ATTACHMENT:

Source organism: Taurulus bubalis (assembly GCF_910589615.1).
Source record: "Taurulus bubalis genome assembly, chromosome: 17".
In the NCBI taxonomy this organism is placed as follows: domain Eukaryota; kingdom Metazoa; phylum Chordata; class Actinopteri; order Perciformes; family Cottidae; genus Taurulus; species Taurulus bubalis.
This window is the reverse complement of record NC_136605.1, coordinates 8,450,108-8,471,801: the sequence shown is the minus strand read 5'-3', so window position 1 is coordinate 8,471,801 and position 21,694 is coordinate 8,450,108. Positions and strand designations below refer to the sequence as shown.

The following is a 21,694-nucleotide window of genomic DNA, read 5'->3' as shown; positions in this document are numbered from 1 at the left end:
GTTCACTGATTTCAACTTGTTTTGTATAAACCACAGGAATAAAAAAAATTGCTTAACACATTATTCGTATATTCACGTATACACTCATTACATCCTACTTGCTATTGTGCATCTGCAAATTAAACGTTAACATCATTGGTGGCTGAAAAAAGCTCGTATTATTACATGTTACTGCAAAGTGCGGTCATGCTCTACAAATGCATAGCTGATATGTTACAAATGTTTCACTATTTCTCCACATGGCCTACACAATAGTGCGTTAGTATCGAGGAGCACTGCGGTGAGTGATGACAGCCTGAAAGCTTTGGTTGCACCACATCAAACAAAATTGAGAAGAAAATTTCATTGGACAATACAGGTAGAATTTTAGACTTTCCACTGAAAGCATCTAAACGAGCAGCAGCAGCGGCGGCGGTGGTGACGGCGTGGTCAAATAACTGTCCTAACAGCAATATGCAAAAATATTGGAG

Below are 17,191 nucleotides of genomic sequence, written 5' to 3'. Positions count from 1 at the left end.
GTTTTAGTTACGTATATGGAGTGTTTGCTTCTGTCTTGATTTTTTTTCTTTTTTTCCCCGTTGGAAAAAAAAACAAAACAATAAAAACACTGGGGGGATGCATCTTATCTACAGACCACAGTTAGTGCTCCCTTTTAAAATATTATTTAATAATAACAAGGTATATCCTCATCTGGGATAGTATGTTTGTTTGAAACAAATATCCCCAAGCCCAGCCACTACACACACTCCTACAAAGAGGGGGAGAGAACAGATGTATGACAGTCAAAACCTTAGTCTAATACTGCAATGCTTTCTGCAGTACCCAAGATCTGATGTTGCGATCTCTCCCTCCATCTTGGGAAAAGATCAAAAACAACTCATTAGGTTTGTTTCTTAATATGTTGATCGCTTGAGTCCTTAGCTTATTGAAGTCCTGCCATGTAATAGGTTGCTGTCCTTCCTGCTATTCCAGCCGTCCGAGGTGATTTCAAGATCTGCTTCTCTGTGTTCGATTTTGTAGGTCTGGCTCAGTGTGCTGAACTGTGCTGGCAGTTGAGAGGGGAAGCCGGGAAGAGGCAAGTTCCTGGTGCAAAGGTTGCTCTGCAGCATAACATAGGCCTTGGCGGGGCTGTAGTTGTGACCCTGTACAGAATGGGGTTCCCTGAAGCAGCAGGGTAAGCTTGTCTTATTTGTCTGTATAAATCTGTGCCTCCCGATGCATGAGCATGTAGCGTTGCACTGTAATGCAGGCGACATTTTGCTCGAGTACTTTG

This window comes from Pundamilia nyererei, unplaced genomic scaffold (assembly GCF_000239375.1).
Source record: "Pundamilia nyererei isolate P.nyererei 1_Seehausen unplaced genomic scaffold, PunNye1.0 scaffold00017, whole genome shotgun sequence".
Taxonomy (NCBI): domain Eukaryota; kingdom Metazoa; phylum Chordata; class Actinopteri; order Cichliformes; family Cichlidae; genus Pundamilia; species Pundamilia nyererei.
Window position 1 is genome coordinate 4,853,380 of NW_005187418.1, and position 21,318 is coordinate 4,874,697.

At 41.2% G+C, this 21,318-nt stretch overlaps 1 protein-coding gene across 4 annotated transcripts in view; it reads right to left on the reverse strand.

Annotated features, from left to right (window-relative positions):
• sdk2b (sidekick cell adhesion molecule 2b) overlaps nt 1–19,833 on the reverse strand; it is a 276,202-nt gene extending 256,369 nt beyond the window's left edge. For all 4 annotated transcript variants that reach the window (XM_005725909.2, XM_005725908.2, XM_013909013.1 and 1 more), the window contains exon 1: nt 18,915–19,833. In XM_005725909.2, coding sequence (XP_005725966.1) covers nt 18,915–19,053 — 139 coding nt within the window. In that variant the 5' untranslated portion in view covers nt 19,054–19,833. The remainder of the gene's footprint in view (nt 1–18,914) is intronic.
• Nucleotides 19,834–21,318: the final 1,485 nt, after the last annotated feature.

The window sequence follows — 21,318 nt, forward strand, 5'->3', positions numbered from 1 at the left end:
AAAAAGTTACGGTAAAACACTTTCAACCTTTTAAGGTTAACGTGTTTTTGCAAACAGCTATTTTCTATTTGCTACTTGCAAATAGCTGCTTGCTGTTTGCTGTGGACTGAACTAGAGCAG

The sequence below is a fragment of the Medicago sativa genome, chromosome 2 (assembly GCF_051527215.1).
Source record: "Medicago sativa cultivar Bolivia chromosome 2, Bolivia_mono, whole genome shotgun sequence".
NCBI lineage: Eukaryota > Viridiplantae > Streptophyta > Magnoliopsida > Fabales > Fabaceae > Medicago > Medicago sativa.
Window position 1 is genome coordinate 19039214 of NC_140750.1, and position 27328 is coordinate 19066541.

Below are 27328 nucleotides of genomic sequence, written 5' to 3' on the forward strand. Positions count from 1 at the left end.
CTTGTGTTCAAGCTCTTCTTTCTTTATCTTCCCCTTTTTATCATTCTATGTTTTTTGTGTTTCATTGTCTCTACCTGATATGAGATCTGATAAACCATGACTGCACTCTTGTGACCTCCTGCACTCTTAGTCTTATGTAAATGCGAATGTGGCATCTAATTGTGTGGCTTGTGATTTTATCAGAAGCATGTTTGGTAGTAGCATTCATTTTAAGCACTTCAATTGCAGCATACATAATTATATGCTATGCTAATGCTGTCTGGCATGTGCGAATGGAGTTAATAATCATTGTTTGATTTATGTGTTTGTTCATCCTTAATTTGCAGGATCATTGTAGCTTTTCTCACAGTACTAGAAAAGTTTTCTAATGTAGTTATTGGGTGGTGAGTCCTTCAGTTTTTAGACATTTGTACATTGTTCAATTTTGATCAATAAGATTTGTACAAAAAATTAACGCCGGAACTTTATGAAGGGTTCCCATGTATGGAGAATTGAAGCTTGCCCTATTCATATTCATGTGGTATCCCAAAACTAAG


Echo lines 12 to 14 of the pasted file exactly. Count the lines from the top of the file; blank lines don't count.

Window position 1 is genome coordinate 4,853,380 of NW_005187418.1, and position 21,318 is coordinate 4,874,697.

At 41.2% G+C, this 21,318-nt stretch overlaps 1 protein-coding gene across 4 annotated transcripts in view; it reads right to left on the reverse strand.

Annotated features, from left to right (window-relative positions):